I'm trying very hard to be reasonable and wise with the given resources. I'm not a crafty person, and so it isn't like I can knit a sweater or hat for people, and anyway if I do those kinds of things then I'm not writing and if I'm not writing then there is no hope for a future that alleviates my husband's burden and shares responsibility. As much as my children love the character of Mrs. Weasley, I also expect that if I could knit them a Christmas sweater, they'd be about as enthusiastic about it as Ron is when he receives his hand-magically-knit monogrammed sweater with disappointment. So you see me going round and round. All the time investment it takes to make things like gingerbread houses, and give parties interfere with my long-term goals in more than just the activities themselves, but also in the fall out of getting sick, being waylaid by lack of energy, etc., and being broke at the turn of the year. I don't have it in me to create that kind of homey perfection even with months of healing behind me. I have a hard time just keeping up with the laundry and I'm trying to learn how to accept reality rather than make up more layers of fantasy. Deep down I believe that my children will, in the long-run, appreciate that I have created an option for them to embrace in the future if only the option will make itself obvious.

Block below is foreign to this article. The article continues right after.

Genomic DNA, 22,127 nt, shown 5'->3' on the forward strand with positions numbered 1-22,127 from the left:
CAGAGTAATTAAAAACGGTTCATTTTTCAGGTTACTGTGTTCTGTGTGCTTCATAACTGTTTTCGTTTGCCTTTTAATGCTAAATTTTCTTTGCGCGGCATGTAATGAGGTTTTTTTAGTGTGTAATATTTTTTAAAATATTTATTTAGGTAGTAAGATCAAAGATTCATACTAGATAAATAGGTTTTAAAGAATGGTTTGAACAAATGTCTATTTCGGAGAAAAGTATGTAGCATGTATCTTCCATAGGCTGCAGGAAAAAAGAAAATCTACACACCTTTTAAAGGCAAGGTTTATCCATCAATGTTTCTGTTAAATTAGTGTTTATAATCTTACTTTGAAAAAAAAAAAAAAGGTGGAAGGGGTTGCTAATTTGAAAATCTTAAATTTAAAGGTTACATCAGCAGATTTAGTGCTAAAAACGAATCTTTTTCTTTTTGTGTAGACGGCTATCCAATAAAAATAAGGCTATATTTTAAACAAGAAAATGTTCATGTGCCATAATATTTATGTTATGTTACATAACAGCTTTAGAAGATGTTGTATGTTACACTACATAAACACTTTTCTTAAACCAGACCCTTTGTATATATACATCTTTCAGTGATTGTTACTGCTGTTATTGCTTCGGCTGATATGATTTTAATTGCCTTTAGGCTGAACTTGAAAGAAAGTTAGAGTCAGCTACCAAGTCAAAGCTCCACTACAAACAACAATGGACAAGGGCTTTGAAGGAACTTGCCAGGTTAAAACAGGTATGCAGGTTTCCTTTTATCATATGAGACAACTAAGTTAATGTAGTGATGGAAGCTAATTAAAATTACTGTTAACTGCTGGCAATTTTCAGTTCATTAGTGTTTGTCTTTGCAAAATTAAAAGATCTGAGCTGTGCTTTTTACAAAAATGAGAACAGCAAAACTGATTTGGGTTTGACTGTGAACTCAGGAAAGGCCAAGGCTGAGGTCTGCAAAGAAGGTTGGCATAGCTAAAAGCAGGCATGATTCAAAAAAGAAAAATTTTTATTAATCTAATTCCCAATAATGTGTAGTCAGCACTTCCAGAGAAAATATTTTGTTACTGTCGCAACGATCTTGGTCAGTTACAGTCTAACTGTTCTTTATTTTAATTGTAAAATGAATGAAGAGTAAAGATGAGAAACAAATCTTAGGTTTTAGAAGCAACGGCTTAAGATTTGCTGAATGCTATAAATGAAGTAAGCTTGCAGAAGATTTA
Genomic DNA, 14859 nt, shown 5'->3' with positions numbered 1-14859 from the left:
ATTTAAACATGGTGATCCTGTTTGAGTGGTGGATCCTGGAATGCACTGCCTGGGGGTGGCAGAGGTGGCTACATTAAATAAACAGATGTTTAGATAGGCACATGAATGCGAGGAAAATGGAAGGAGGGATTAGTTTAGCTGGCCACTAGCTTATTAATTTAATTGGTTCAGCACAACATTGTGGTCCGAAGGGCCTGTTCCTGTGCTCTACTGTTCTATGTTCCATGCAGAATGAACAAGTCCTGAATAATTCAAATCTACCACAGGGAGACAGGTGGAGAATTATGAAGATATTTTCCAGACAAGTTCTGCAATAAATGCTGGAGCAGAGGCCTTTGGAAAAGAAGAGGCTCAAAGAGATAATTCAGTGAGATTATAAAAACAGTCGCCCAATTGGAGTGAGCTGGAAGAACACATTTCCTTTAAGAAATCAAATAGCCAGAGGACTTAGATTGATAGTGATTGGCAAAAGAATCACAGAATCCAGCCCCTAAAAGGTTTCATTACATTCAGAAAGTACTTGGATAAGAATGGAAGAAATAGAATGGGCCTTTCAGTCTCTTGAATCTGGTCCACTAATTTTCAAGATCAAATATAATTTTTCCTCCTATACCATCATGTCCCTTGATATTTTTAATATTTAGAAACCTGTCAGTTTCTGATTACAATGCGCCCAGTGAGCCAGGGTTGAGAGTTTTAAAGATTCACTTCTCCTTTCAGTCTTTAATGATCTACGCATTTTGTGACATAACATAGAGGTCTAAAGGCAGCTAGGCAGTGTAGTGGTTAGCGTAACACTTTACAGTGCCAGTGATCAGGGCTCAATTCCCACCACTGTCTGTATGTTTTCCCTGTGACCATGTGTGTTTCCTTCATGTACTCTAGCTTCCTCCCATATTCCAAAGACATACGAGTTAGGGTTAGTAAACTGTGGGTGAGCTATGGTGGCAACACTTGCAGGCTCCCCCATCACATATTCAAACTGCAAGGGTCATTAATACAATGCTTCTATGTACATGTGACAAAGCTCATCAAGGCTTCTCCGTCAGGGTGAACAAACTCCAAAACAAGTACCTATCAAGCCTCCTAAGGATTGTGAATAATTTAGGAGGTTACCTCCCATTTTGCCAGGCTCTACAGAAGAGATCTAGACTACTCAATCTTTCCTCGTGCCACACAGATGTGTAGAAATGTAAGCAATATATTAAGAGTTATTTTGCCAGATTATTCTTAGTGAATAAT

One thing I've learned how to do in the past year, that I didn't know how to do before, is wait rather than act on my voracious impulses. What I've discovered with this waiting thing is that the world actually spins without my involvement. You smirk, perhaps. Well, it was a discovery of importance to me to realize that things come up without my planning them, and it usually turns out much better than I guessed it would. For instance, last week I wrestled with the idea of reserving a horse and carriage ride in Denver for a special experience that wouldn't add clutter to our lives, but I waited, balking at the cost and questioning the value, and a friend just told me there are free hayrides in a town nearby on weekend nights to see the lights of small town America. Hazah! It's a different experience, for sure, but it is within my budget and has no built-in disappointment because what could one expect but something quaint and small? I return to the lessons of my own childhood low-expectations and am reminded that gratification is not necessarily for sale. Playfulness enters the picture again when you don't have every minute filled with extravagant plans. If my kids change their minds a dozen times before Christmas about what they want to unwrap, it's okay because I'm not shopping until the last minute. If the stores run out of what they wanted then the surprise they get will hopefully work out. If I can't afford their first choice, I've heard dozens of desires that will be almost as good. The point is that there will be something under the tree, and that the things take a back seat to spontaneousness possibility.